(JTA) — Dianne Feinstein, the long-serving Jewish senator from California who rose to national prominence when she appeared before cameras with her hands stained with the blood of a murdered colleague, has died.
Feinstein, who had recently faced criticism for remaining in the Senate despite clearly failing health, was 90 years old. She died Thursday night, major news organizations are reporting.
Feinstein had served in the Senate for more than three decades as its longest-serving woman.
Feinstein became a national figure in 1978 when she was the president of the Board of Supervisors in San Francisco and found the body of fellow supervisor Harvey Milk.
Milk, who was Jewish, was the first openly gay elected official in the city’s history and was assassinated by a former colleague, Dan White. White also killed San Francisco Mayor George Moscone.
Feinstein announced the murders while her hands were still stained with Milk’s blood. She soon stepped in to replace Moscone, serving two terms as mayor.
“I remember it, actually, as if it was yesterday,” she recalled in 2008. “And it was one of the hardest moments, if not the hardest moment, of my life. It was a devastating moment. For San Francisco, it was a day of infamy.”
Feinstein’s father was a Jewish physician and her mother was a model who was born to an ethnically Jewish family but raised in the Russian Orthodox church. Feinstein was born on June 22, 1933, in San Francisco, attended a Roman Catholic school and said, when she was running for governor in 1990, that her parents left it up to her to decide which faith suited her.
When she was 20, she picked Judaism, she said, “because I liked its simplicity and directness.” She was twice widowed and once divorced; all three of her husbands were Jewish.
The trauma of the double murder propelled her to become an outspoken advocate for gun control, a cause she took with her into the Senate, when she won a special election in 1992 to replace Sen. Pete Wilson, a Republican who had defeated Feinstein in the 1990 election for governor.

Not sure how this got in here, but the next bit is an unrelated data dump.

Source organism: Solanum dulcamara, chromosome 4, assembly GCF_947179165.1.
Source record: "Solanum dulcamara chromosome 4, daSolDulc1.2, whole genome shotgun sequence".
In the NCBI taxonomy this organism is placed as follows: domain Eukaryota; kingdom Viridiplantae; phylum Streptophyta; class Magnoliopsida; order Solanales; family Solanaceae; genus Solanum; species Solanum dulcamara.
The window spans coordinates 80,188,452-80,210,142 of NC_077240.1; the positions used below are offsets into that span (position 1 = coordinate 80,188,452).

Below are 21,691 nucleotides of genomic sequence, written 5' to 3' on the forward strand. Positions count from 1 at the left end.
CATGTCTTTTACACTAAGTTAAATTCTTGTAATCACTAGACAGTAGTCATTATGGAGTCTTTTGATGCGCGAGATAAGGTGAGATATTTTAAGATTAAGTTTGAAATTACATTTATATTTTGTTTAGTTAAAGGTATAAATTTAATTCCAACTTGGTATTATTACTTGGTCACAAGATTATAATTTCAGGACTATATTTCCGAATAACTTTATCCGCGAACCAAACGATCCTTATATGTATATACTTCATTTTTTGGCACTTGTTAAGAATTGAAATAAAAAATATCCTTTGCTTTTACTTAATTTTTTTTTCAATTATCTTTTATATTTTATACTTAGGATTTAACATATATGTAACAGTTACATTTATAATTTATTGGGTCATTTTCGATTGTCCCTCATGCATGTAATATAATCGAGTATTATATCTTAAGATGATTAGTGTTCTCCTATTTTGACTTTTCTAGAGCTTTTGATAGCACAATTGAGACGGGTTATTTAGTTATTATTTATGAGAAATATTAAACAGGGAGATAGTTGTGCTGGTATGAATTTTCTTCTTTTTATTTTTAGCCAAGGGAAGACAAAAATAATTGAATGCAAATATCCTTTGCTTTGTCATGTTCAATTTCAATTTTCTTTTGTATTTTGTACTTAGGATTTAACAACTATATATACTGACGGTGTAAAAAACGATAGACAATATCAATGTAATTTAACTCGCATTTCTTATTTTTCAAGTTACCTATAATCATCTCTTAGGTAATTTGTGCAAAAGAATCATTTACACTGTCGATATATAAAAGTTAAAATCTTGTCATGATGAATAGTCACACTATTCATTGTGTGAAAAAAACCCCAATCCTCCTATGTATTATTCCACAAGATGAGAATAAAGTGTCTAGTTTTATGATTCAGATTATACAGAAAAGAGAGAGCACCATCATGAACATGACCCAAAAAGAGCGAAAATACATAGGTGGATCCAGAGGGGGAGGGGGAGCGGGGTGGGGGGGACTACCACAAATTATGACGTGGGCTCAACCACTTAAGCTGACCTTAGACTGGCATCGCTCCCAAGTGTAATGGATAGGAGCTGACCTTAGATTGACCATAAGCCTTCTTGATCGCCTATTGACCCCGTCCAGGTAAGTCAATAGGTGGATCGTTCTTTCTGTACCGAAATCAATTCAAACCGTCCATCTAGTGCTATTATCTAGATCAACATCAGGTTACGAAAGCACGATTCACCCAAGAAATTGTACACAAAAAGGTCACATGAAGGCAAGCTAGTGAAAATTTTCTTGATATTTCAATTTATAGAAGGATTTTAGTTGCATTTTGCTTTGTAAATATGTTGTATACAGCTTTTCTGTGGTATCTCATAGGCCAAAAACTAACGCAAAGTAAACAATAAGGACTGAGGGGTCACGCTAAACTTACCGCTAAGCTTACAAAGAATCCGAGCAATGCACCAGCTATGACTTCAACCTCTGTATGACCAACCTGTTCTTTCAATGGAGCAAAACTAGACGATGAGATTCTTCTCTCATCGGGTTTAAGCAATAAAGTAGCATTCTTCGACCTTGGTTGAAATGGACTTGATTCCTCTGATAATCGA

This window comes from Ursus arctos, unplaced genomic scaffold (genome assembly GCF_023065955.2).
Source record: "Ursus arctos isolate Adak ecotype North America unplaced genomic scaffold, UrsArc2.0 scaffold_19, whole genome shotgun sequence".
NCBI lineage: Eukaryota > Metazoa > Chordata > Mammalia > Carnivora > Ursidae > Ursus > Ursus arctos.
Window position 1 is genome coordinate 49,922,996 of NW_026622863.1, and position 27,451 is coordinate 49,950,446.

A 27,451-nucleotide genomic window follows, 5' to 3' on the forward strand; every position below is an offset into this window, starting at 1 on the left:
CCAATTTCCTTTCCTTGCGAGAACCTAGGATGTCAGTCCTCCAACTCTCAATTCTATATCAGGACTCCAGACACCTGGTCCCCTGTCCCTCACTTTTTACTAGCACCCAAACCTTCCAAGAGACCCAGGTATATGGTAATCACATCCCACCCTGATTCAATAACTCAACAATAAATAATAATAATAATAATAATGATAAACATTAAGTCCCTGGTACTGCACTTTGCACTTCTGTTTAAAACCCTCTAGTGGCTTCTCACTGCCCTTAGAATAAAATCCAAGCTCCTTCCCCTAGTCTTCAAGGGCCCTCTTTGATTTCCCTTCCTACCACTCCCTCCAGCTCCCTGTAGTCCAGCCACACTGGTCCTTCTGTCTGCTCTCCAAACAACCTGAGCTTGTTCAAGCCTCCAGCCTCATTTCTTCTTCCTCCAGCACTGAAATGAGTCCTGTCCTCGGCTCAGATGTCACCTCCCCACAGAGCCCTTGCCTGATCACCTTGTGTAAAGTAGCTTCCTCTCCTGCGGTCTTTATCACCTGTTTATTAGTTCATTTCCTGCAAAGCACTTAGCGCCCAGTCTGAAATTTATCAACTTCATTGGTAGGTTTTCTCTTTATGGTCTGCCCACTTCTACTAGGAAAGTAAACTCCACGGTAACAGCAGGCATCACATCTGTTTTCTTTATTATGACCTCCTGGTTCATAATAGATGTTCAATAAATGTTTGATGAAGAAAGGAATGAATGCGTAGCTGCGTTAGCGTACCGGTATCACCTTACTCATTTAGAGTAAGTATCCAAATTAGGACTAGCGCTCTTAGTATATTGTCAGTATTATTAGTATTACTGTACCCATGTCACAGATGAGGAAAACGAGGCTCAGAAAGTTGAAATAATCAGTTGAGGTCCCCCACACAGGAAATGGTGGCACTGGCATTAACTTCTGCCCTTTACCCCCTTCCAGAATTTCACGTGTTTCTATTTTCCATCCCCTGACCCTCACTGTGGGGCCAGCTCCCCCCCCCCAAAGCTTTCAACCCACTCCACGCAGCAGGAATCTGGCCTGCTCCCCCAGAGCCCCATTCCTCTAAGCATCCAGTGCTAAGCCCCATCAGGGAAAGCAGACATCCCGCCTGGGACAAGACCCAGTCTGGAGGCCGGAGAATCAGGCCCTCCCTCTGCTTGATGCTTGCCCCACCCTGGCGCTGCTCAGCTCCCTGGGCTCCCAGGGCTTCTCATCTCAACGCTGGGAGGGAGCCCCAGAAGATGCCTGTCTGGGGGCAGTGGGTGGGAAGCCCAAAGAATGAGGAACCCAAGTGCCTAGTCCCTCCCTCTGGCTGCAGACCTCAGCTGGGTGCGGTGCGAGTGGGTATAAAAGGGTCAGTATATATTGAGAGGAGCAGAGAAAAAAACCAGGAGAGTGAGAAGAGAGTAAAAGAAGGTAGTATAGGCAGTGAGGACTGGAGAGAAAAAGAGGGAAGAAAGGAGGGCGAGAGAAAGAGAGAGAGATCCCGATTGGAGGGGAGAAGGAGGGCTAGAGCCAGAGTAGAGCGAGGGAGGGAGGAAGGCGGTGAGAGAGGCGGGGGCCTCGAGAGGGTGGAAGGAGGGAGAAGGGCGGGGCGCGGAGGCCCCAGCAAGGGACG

That election cycle became known as the Year of the Woman. Feinstein and three other newly elected women senators tripled the number of women in the Senate from two to six. One was Barbara Boxer, who, like Feinstein, was a Jewish Democrat from California.
Record numbers of women ran for office, spurred in part by the humiliating treatment Anita Hill got in the Senate the year previous when she testified about the sexual harassment she allegedly endured while employed with Clarence Thomas, a Supreme Court nominee.
Hill’s treatment helped galvanize Feinstein’s decision to run for the Senate. During the 2018 hearings for another Supreme Court nominee accused of sexual wrongdoing, Brett Kavanaugh, Feinstein recalled coming across a crowd of people watching the Thomas hearings at a TV in an airport in 1991, a year before her election.
Not a lot had changed, she lamented. “How women are treated in the United States, with this kind of concern, is really wanting a lot of reform,” she said during the Kavanaugh hearings.
With Boxer and Feinstein, California had a two-Jewish women representation in the body until 2017, and the effects of the Year of the Women were long lasting.
“I would be proud to carry on just a portion of their legacy,” Rep. Adam Schiff, a California Democrat who has signaled his intention to run for Feinstein’s seat, said in February when Feinstein announced she would not run for another term, regarding Feinstein and Boxer. Referring to a traditional Jewish imperative to repair the world, he added, “I would love to bring that passion for tikkun olam with me to the U.S. Senate.”
In a statement following her death, the Jewish Federations of North America said, “For American Jews, particularly Jewish women, Feinstein smashed glass ceilings as a powerful politician driven by her Jewish values and championing women’s rights in Washington.”
Laws long on the liberal wish list were suddenly ripe for passage, among them an assault weapons ban that Feinstein took the lead in passing in 1994. It lapsed after 10 years, and Feinstein since 2004 persistently, and unsuccessfully, sought to reinstate the ban.